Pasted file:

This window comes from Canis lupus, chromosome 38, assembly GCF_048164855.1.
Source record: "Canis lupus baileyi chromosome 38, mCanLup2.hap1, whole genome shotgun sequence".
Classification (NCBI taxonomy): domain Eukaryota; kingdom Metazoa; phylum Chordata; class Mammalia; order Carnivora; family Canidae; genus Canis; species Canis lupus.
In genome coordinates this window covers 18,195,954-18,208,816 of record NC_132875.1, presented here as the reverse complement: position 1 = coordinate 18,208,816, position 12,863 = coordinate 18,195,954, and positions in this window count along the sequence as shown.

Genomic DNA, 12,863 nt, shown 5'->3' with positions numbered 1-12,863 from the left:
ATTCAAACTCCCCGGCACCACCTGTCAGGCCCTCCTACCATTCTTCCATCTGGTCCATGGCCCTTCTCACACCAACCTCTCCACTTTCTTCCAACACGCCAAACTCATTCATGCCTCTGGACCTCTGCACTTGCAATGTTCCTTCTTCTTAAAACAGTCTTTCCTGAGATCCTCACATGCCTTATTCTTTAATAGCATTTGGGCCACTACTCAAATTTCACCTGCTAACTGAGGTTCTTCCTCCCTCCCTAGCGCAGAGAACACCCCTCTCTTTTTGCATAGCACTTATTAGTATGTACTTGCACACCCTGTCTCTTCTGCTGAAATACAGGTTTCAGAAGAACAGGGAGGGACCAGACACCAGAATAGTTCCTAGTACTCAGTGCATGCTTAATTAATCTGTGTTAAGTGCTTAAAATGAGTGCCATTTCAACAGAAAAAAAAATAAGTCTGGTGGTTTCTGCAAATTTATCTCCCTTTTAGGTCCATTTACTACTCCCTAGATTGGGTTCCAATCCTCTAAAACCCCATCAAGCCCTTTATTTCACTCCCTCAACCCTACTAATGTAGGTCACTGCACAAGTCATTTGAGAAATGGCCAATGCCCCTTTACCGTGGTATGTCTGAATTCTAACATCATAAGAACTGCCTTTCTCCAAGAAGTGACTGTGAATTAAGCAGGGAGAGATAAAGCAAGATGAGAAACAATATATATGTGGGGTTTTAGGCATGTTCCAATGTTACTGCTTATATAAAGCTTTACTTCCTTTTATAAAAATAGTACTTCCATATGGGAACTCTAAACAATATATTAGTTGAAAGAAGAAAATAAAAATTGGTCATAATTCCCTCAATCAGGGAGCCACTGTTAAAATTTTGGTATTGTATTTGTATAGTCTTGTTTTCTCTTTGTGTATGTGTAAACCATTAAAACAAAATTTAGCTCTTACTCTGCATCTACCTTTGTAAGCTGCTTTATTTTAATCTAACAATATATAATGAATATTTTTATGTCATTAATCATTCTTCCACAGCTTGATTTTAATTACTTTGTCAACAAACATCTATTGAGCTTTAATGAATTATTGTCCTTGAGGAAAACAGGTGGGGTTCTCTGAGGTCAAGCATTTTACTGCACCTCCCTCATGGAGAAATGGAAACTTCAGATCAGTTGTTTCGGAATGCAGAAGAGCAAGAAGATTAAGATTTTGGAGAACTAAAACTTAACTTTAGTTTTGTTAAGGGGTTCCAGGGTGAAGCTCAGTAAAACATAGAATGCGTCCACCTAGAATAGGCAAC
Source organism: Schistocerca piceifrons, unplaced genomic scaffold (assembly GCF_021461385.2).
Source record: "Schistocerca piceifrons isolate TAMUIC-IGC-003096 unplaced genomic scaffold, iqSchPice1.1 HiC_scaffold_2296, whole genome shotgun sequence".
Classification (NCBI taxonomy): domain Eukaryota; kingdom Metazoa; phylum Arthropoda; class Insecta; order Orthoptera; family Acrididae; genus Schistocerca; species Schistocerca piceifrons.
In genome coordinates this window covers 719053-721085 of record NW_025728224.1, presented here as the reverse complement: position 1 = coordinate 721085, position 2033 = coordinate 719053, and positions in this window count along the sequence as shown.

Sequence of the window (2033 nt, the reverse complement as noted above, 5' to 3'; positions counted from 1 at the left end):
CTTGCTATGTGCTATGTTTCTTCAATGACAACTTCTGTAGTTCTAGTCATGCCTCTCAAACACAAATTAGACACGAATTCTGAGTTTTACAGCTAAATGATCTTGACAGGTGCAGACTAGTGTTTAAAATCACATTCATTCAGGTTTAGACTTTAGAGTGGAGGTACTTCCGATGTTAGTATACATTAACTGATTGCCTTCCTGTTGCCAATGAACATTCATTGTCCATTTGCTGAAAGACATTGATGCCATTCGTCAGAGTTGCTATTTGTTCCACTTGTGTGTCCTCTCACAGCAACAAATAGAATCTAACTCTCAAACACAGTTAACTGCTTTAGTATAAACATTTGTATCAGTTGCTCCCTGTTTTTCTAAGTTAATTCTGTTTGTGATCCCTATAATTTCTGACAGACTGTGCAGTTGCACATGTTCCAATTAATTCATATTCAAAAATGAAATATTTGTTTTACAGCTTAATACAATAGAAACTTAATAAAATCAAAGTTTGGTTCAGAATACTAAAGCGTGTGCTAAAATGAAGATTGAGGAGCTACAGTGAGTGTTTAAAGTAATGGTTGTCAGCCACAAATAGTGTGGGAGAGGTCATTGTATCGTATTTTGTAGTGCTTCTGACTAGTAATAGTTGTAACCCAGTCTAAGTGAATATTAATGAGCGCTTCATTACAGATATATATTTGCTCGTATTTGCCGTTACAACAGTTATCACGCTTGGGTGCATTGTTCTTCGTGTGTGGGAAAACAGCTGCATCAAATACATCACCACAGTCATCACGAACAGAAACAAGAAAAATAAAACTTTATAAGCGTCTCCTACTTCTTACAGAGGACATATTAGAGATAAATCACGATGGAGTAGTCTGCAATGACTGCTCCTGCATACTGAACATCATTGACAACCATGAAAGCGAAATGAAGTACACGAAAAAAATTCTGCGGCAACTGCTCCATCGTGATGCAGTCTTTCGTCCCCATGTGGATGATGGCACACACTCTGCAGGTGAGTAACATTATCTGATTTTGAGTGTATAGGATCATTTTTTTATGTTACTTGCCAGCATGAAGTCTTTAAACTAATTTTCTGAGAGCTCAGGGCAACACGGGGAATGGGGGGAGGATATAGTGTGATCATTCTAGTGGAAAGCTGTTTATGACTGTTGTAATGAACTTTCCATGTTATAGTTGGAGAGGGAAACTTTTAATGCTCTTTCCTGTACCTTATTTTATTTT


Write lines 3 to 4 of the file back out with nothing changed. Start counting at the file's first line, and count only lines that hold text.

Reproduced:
Classification (NCBI taxonomy): domain Eukaryota; kingdom Metazoa; phylum Chordata; class Mammalia; order Carnivora; family Canidae; genus Canis; species Canis lupus.
In genome coordinates this window covers 18,195,954-18,208,816 of record NC_132875.1, presented here as the reverse complement: position 1 = coordinate 18,208,816, position 12,863 = coordinate 18,195,954, and positions in this window count along the sequence as shown.